Pierce fits right in with the Elliott, Simon, Nathaniel, Xavier, and Isaac-type names for me — not only does it have a similar feel, but it can also be Marian! It’s an entry in my book, after Simeon’s prophecy that Our Lady’s heart would be pierced by a sword — one of my readers knows a little Pierce so-named in honor of that particular Marian occurrence. How cool!

(10) Colman, Cormac
These were mostly inspired by this family’s Irishy Irish names: Malachi, Oliver, Liam, and Moira, and Finnian from the list of considerations. Colman and Cormac are both Irish saints with great nickname potential (Cole for the former, Mac for the latter). I love them both.

I thought each of the names on this list would fit in well with the big brothers in either the first name spot or either of the middles. I hope Genie and her hubs find some good inspiration there!

As for the girls, these are really just names that jumped out in my research as particularly good matches for them — I really think they have such a great list that they don’t need too much help in that regard. But it was fun to compile this list anyway!:

(1) Susanna (or Sosanna?)
Susanna means both “lily” and “rose” in Hebrew, which gives it a nice Marian connection. I love that it has a whole bunch of nickname options, from Susie to Suki to Anna to Zuzu, and others. It’s also biblical; it has that same New England/Pilgrim feel as Nathaniel; and it’s got a literary connection as well — Shakespeare’s daughter’s name was Susanna! To put an Irish spin on it, I’ve seen Sosanna listed as an Irish form of Susanna — that could be a pretty option! (Fun fact: the daughter of actors Kevin Bacon and Kyra Sedgwick is named Sosie Ruth!)

(2) Jemima
I would love to see a couple give their daughter the name Jemima! I know it might not be comfortable in the first name spot, but especially since this family does two middles, it might be a perfect fit. Jemima is biblical, it has the lovely meaning “dove,” and its usage is far more British than American.

(3) Lydia
I actually can’t believe Lydia isn’t already on their list! It’s such a great name with a great biblical connection, and her own color too! The biblical Lydia sold purple cloth, so the little Lydias I know claim purple as their own, which is so cool.

(4) Sophie
Sophie was a HUGE match for this family in my research!! It can be Marian, as in Our Lady’s title Seat of Wisdom, and it’s got a similar sweetness to Moira.

(5) Catherine
Catherine’s another one that I’m surprised isn’t on their list somewhere! It was a pretty good style match for their taste in my research and would make a great first or middle. (But it might have the same “royal family” issue as Louis? Could the Katherine spelling help?)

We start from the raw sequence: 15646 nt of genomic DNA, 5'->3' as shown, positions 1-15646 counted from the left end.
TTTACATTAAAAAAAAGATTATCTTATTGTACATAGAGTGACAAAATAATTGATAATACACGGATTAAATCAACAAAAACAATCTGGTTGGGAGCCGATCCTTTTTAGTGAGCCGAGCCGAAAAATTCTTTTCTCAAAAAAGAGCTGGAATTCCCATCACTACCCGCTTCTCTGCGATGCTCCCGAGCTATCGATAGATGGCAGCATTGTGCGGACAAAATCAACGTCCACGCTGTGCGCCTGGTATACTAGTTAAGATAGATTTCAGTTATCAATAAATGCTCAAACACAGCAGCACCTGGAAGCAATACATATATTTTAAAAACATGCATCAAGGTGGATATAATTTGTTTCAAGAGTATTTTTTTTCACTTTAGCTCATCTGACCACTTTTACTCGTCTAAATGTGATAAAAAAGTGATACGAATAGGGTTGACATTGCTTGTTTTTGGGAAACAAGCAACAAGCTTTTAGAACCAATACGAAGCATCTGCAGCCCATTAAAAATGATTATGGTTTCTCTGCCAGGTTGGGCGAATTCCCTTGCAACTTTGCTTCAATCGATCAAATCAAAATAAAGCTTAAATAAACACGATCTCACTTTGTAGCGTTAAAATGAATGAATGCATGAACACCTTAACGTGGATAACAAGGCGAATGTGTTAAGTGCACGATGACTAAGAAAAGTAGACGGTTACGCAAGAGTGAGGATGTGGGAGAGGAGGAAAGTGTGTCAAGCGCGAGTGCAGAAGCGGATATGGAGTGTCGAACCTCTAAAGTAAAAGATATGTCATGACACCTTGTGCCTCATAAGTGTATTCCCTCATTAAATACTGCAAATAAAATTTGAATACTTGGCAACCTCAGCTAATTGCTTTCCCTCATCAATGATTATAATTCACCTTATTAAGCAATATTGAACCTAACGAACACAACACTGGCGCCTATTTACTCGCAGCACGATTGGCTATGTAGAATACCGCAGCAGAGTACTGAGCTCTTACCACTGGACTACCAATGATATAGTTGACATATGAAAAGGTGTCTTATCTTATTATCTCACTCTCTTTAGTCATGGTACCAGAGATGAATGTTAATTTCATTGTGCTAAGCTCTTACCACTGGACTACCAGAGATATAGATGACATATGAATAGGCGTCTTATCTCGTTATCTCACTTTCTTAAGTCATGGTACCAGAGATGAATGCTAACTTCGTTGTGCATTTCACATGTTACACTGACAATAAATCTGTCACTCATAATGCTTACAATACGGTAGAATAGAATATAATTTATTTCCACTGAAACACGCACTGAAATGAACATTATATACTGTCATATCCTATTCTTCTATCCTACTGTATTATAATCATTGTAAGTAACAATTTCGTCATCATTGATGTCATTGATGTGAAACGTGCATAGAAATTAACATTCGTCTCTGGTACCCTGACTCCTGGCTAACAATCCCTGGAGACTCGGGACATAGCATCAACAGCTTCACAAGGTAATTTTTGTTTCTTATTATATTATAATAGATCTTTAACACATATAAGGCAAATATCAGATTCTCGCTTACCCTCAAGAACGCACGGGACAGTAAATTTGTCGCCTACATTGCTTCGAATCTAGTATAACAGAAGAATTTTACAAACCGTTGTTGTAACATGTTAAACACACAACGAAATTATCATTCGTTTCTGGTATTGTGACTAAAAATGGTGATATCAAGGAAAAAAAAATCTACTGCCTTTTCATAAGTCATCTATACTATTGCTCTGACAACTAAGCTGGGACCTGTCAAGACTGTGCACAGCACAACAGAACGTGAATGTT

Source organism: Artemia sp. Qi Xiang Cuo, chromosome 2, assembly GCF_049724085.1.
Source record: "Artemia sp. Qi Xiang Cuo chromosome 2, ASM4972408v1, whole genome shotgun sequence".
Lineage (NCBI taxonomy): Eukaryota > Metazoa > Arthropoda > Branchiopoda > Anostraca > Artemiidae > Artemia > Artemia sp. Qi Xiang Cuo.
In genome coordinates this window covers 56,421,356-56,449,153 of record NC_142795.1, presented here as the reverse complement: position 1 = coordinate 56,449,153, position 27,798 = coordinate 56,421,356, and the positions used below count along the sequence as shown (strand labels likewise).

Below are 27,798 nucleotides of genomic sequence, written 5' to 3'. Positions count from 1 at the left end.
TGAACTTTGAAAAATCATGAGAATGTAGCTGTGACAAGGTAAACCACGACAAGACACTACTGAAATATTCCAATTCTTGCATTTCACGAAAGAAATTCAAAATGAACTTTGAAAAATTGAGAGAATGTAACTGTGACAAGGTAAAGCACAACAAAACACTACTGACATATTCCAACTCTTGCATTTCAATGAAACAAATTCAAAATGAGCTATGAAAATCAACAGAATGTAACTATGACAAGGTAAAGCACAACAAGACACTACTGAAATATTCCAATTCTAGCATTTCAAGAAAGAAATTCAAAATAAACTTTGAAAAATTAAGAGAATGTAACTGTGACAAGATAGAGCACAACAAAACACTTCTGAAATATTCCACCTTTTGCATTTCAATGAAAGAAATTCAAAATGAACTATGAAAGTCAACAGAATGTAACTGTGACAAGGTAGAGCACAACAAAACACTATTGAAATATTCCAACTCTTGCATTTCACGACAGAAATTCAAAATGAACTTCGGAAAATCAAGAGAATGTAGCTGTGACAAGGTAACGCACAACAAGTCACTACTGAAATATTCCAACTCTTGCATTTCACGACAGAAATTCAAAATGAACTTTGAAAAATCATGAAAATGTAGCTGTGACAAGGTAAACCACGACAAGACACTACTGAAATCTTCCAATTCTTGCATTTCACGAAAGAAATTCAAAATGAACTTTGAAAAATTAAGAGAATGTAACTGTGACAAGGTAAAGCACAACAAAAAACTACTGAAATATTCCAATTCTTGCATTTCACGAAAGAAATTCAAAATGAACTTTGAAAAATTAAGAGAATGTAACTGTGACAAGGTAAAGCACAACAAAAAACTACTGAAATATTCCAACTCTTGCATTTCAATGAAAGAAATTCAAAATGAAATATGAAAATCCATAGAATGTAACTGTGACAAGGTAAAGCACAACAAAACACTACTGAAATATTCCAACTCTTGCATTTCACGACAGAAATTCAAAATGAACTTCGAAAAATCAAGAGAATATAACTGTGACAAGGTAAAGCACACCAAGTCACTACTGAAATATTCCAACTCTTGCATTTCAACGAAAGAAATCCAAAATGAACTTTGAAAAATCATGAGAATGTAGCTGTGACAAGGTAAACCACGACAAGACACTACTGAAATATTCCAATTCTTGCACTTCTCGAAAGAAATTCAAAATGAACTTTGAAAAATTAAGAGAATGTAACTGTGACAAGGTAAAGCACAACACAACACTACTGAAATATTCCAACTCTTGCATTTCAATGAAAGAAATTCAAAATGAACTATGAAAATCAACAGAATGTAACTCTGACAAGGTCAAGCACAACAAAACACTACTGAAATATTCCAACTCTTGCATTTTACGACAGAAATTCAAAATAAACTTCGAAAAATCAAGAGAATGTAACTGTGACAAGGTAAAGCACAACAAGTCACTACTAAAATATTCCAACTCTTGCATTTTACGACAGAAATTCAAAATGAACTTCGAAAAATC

(6) Alice
Similar to Catherine, Alice did really well in my research, and it has that same sweetness as Moira and Sophie to me.

(7) Violet
My final suggestion rivals Sophie as the girl name that is the biggest style match for this family. I particularly like that it has the V that Genie seem to like (Evangeline and Genevieve) (though Genevieve’s hard to beat with its connection to Genie herself!), and it’s an entry in my book, as it’s a symbol of Our Lady’s modesty and humility. How lovely!

And those are all my ideas for Genie and her husband! What do you all think? What names would you suggest for the little brother or sister of Malachi, Noah, Liam, Henry, Moira, and George?


My book, Catholic Baby Names for Girls and Boys: Over 250 Ways to Honor Our Lady (Marian Press, 2018), is available to order from ShopMercy.org and Amazon — perfect for the expectant parents, name enthusiasts, and lovers of Our Lady in your life!

Check out Radiant magazine!

Do any of you subscribe to the lovely Radiant Magazine? If so, you’ll find me in the current issue! There are other wonderful articles in there as well, but one of my favorites is about Sr. Faustina Maria Pia, a Sister of Life who’s also a twin — you’ll have to read to see what her sister’s name is! 😍😍😍 A beautiful magazine altogether, and I’m honored to be included in it!

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My book, Catholic Baby Names for Girls and Boys: Over 250 Ways to Honor Our Lady (Marian Press, 2018), is available to order from ShopMercy.org and Amazon — perfect for the expectant parents, name enthusiasts, and lovers of Our Lady in your life!

Birth announcement: Ev@nd3r H@wth0rn!

I asked for prayers last spring for a newly pregnant mama who was going through a hard time. You all were so wonderful that she wanted to be sure to share her baby’s birth announcement — she and her husband welcomed a baby boy given the strong, amazing name … Ev@nd3r H@wth0rn! (Alt characters used for privacy, at the mom’s request.)

She writes,

Thank you to you and your readers for your prayers last year when we were first expecting our son. The Lord has since provided in amazing ways, and we’re in love with these sweet children more each day …

While [older daughter] H3rmi0ne was a whirlwind born into a calm that followed the chaos of Hurricane Harvey, Ev@nd3r has been a calm within the chaos of our personal hurricane — the move into our first home and the growth of our freelance careers. As such, his name is likewise strong but accessible.

Ev@nd3r H@wth0rn is a name that my husband and I discussed long before our marriage but which felt almost too distinguished for a tiny human. But as we’ve delved into the names, we’ve learned to love the combination for our son more and more.